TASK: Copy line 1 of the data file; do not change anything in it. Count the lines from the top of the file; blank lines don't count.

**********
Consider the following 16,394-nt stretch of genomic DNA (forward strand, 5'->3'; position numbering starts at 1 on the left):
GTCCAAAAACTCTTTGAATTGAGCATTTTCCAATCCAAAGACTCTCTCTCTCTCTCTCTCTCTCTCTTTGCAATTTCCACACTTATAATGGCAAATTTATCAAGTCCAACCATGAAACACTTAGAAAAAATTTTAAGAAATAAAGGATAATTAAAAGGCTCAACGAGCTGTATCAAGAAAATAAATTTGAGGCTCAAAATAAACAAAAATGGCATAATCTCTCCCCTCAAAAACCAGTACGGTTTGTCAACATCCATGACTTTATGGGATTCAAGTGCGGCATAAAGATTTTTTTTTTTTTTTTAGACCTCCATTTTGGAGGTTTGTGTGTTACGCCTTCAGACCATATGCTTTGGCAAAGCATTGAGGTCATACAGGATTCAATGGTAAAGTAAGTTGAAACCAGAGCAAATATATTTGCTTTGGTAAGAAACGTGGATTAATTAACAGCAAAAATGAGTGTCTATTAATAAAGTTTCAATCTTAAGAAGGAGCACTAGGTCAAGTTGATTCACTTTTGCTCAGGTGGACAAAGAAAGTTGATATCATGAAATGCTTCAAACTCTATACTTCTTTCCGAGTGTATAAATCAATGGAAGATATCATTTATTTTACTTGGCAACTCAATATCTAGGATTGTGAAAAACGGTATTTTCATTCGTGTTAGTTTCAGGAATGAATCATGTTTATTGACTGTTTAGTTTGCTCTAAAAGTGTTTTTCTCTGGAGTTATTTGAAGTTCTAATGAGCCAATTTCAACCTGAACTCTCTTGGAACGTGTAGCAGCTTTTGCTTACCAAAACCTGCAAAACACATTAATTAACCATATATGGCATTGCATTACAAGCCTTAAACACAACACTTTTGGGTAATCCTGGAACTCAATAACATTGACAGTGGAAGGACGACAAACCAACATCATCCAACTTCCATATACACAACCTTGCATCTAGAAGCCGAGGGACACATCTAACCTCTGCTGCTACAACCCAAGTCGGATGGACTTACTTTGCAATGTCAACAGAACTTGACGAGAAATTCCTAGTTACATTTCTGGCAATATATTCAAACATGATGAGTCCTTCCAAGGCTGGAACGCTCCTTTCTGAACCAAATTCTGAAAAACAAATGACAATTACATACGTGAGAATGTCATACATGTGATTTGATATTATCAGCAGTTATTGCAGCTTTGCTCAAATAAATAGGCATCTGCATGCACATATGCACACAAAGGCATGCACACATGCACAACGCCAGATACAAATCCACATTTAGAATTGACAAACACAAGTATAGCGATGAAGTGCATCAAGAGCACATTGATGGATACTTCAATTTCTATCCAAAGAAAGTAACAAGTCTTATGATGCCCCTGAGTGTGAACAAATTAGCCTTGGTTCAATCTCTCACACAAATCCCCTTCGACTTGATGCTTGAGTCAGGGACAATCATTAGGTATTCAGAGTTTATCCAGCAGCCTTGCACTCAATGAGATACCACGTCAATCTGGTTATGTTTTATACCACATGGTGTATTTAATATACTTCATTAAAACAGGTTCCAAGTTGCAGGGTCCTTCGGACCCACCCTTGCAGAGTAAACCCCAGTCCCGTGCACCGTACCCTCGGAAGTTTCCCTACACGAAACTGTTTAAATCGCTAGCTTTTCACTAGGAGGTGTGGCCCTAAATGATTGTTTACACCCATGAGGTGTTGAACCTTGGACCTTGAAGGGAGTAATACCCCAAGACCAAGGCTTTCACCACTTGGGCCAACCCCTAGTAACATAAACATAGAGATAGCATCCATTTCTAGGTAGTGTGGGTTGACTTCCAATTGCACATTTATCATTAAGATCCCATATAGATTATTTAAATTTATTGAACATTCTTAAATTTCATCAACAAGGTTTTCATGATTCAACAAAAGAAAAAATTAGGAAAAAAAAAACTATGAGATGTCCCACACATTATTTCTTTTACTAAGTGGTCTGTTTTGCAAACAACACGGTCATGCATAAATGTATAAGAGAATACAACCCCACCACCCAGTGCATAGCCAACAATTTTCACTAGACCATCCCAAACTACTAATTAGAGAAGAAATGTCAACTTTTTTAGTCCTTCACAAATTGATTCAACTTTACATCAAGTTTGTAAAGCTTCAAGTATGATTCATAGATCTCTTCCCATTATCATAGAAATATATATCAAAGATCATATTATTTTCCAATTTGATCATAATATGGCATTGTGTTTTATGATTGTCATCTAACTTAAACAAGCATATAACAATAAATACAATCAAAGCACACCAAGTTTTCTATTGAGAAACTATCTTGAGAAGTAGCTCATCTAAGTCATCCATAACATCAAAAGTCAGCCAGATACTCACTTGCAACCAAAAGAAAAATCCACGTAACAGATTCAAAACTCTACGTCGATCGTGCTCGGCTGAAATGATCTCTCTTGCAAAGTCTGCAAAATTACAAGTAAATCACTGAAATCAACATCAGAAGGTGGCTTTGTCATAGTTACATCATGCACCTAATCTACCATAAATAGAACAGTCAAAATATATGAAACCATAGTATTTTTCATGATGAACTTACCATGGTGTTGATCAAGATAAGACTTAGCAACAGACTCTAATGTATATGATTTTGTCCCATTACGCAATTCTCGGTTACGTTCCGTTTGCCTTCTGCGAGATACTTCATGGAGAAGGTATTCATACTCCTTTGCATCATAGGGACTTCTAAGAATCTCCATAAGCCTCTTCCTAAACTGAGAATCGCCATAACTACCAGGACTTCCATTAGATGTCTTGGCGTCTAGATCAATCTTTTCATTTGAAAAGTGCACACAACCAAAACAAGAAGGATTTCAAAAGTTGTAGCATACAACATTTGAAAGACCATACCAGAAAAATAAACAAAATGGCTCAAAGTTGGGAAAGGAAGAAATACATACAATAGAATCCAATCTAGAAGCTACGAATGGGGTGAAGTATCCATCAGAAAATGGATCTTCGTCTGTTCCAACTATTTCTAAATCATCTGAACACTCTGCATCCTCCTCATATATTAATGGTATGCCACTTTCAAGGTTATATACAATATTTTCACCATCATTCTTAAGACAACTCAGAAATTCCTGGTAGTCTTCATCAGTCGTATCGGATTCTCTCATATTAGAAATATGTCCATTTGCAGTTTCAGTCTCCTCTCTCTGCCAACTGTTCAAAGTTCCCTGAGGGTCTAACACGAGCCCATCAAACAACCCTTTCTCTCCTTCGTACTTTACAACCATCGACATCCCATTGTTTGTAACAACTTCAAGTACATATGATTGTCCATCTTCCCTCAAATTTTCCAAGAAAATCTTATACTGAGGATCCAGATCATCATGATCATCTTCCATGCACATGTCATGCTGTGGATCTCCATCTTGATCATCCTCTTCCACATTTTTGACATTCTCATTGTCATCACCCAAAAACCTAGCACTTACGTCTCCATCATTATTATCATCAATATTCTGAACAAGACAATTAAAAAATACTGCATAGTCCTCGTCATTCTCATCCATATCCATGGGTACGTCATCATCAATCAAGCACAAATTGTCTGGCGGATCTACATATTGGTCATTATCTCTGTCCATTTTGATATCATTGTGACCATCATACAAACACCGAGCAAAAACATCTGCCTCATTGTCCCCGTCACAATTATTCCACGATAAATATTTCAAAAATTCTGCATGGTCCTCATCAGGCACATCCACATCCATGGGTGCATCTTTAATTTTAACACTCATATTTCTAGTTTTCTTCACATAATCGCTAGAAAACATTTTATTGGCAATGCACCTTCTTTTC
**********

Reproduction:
Consider the following 16,394-nt stretch of genomic DNA (forward strand, 5'->3'; position numbering starts at 1 on the left):